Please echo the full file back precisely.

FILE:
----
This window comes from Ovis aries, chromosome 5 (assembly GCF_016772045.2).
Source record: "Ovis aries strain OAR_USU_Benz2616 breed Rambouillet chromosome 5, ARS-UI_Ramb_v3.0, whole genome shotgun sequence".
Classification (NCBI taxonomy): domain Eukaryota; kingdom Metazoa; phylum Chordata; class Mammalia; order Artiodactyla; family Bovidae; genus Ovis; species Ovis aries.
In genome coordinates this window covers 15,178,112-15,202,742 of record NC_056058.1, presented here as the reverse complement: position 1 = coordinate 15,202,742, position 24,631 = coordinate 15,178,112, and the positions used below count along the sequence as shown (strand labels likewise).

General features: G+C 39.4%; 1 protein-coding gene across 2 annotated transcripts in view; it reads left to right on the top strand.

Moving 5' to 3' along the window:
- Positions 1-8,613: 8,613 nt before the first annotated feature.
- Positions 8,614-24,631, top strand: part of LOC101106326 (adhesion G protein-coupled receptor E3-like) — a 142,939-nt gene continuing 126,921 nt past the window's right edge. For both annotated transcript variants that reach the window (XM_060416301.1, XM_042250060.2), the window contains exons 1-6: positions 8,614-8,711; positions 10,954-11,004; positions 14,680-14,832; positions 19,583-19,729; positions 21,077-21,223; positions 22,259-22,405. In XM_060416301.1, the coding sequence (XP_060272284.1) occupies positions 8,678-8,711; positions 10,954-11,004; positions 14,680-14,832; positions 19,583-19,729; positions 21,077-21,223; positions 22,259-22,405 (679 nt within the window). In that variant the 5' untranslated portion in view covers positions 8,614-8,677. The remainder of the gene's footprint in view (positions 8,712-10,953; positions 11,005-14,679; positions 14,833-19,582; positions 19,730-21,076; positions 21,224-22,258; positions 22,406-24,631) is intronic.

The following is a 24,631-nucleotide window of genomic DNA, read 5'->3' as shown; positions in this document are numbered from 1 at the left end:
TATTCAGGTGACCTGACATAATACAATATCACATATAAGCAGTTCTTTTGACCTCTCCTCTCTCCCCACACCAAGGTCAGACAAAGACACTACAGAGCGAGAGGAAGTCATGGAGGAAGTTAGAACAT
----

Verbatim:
This window comes from Ovis aries, chromosome 5 (assembly GCF_016772045.2).
Source record: "Ovis aries strain OAR_USU_Benz2616 breed Rambouillet chromosome 5, ARS-UI_Ramb_v3.0, whole genome shotgun sequence".
Classification (NCBI taxonomy): domain Eukaryota; kingdom Metazoa; phylum Chordata; class Mammalia; order Artiodactyla; family Bovidae; genus Ovis; species Ovis aries.
In genome coordinates this window covers 15,178,112-15,202,742 of record NC_056058.1, presented here as the reverse complement: position 1 = coordinate 15,202,742, position 24,631 = coordinate 15,178,112, and the positions used below count along the sequence as shown (strand labels likewise).

General features: G+C 39.4%; 1 protein-coding gene across 2 annotated transcripts in view; it reads left to right on the top strand.

Moving 5' to 3' along the window:
- Positions 1-8,613: 8,613 nt before the first annotated feature.
- Positions 8,614-24,631, top strand: part of LOC101106326 (adhesion G protein-coupled receptor E3-like) — a 142,939-nt gene continuing 126,921 nt past the window's right edge. For both annotated transcript variants that reach the window (XM_060416301.1, XM_042250060.2), the window contains exons 1-6: positions 8,614-8,711; positions 10,954-11,004; positions 14,680-14,832; positions 19,583-19,729; positions 21,077-21,223; positions 22,259-22,405. In XM_060416301.1, the coding sequence (XP_060272284.1) occupies positions 8,678-8,711; positions 10,954-11,004; positions 14,680-14,832; positions 19,583-19,729; positions 21,077-21,223; positions 22,259-22,405 (679 nt within the window). In that variant the 5' untranslated portion in view covers positions 8,614-8,677. The remainder of the gene's footprint in view (positions 8,712-10,953; positions 11,005-14,679; positions 14,833-19,582; positions 19,730-21,076; positions 21,224-22,258; positions 22,406-24,631) is intronic.

The following is a 24,631-nucleotide window of genomic DNA, read 5'->3' as shown; positions in this document are numbered from 1 at the left end:
TATTCAGGTGACCTGACATAATACAATATCACATATAAGCAGTTCTTTTGACCTCTCCTCTCTCCCCACACCAAGGTCAGACAAAGACACTACAGAGCGAGAGGAAGTCATGGAGGAAGTTAGAACAT